Delcastle Technical High School students helped vendors prep their tables and serve attendees at the 6th Annual Taste of Delaware.
Students assisted with event setup by unloading vendor equipment from the docking area.
Delcastle Technical High School students in the Capitol Building.
DSCC staff with sophomore chefs-in-training, who were able to join us for dessert this week at Binders Cafe.
by James DeChene
A recent article highlighted 2 dozen businesses leaving California in the wake of the passage of Prop 30, which amounted to a $6 billion increase in taxes in the Golden State. A recruitment drive by neighboring Arizona, which boasts lower taxes, a streamlined permitting process, and a reduction in other business regulations, has led to an influx of 50,000 people moving into Phoenix in the last year, while California has seen a net migration of 100,000 leaving the state. Other contrasts include California considering another paid holiday for state employees, while Arizona has placed a moratorium on new business regulations. While California ranks dead last by the Small Business & Entrepreneurship Council, Arizona is ranked 8th, and Delaware is 34th.
There are important takeaways applicable to Delaware from the linked-to article and study. Namely that as the General Assembly focuses its attention on expanding regulations on businesses and expanding benefits to state employees, instead of focusing on how to make Delaware more attractive for businesses not just to incorporate but to relocate here, other states are going to continue to eat our lunch.
by Mark DiMaio
Delaware’s projected state revenues have deceased by an additional $26 million over DEFAC’s September 2016 revenue forecast. DEFAC now projects that state revenues for the 2017-2018 fiscal year will be about $200 million dollars less than the current 2016-2017 fiscal year. The decreased revenue projection to $3.9 billion equals about 5% less than the $4.1 billion being spent during the State’s current fiscal year. In addition to the decrease in projected revenues, the cost of state government is projected to increase by $150 million dollars with Medicaid spending, state employee health care costs and increased school enrollment driving the escalation in state spending.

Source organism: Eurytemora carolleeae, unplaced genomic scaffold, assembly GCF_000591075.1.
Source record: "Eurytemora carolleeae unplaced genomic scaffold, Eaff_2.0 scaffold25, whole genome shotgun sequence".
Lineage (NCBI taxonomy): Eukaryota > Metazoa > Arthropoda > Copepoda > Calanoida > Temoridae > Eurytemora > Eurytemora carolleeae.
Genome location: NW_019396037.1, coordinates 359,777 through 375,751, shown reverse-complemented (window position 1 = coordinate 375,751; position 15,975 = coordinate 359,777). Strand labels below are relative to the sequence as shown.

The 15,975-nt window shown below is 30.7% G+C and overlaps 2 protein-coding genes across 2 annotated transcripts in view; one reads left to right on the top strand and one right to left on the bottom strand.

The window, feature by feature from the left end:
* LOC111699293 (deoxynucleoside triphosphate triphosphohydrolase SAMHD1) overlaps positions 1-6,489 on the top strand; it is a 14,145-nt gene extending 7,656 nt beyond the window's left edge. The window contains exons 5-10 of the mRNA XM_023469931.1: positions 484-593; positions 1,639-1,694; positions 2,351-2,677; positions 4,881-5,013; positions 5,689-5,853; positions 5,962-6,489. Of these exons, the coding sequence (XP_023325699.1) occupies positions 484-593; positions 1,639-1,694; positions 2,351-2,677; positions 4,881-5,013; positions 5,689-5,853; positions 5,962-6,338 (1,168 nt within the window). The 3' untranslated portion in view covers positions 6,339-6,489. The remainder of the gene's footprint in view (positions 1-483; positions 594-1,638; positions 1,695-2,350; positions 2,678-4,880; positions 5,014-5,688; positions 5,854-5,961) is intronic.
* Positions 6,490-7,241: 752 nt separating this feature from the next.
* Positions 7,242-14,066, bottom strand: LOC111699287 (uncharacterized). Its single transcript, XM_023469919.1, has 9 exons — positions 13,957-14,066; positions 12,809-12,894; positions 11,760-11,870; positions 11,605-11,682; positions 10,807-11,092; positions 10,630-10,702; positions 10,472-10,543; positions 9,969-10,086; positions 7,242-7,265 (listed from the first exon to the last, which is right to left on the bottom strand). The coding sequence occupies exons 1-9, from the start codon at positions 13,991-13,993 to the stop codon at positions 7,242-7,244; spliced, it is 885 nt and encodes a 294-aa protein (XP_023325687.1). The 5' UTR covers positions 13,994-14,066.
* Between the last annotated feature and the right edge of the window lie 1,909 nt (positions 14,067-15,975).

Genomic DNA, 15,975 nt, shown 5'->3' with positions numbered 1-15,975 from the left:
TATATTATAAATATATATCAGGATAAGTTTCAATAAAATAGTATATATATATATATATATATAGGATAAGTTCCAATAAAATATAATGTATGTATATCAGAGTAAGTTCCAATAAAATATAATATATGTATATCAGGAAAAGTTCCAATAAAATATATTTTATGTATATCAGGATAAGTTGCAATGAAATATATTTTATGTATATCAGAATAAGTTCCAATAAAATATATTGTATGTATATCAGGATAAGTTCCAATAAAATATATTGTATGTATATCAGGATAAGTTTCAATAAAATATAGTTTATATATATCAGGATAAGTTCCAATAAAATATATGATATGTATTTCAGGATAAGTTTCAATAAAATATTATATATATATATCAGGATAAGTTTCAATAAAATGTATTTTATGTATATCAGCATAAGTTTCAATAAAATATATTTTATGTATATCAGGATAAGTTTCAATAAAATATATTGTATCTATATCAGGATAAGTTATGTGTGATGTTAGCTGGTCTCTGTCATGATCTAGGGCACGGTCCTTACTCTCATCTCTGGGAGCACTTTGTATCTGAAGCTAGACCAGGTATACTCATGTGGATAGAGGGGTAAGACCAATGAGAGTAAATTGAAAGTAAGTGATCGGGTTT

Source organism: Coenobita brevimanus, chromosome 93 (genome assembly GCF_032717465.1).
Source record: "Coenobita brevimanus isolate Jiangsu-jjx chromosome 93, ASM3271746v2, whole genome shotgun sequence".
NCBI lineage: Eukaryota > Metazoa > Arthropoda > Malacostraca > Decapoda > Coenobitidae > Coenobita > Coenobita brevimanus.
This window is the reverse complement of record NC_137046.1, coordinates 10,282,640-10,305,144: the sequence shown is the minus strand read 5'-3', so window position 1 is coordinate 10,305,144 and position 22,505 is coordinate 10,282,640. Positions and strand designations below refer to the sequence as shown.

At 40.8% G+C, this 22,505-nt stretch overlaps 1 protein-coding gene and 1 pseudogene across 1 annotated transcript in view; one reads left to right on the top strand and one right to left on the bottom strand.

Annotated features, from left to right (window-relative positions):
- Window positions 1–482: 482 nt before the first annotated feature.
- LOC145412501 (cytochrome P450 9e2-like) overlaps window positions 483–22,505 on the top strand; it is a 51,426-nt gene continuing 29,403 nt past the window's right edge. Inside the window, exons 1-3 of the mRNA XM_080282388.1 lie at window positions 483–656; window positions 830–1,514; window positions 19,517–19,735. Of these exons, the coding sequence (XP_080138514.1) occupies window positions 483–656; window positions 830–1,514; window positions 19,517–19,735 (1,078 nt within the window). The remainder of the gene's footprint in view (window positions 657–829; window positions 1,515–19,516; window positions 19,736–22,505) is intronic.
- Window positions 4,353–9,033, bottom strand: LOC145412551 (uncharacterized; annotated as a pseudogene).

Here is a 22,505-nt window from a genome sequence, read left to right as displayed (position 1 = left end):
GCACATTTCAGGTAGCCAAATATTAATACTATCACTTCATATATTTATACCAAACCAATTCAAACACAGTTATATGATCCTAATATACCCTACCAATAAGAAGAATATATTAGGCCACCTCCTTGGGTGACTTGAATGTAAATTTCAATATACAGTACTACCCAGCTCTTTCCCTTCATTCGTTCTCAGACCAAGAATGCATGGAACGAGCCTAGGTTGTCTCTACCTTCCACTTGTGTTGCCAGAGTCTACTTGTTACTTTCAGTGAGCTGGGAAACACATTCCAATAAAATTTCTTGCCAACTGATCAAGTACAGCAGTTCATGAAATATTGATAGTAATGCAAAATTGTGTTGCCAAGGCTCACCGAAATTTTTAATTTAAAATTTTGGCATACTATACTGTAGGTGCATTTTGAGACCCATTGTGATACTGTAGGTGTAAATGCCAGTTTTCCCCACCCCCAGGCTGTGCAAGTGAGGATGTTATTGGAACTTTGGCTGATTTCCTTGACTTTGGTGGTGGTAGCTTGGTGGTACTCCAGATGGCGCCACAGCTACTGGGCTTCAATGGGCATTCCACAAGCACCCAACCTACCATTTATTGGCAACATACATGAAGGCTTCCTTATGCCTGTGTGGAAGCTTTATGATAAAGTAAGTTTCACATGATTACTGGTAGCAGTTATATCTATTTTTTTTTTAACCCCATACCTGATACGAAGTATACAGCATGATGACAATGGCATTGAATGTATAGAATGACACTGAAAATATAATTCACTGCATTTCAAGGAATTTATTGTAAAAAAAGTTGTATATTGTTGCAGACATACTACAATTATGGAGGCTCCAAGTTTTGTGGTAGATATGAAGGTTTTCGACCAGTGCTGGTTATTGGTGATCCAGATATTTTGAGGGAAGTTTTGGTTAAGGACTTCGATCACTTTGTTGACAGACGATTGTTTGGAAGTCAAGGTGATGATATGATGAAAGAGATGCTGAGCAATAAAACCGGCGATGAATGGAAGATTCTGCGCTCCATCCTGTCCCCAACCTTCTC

The DEFAC report points to flat revenue growth for upcoming fiscal years, which could lead to an annual cycle of seeking revenue enhancements. Even if Delaware can successfully restructure its future revenue portfolio, state spending could outpace new revenues. Delaware’s murky fiscal picture has been static for the past several years, with many elected officials focused solely on generating and increasing revenues to the state. If Delaware has finally reached a fiscal crossroads, maybe it’s time to take a serious look at state spending. The old playbook of raising corporate franchise taxes, raising gross receipts taxes and many other fees may not be sustainable. At some point, companies that incorporate here may seek out other states or nations for incorporation. The sky isn’t falling but sticking to the same formula of increasing revenues without serious consideration of reducing state spending will not be viable in the long term.
by James DeChene
Earlier today (December 15, 2016) United Health Foundation released the 27th America’s Health Rankings Annual Report. As the longest-running annual assessment of the nation’s health on a state-by-state basis, the report showcases positive trends in the health of the nation, as well as concerning upticks in several key indicators.
Among the report’s findings: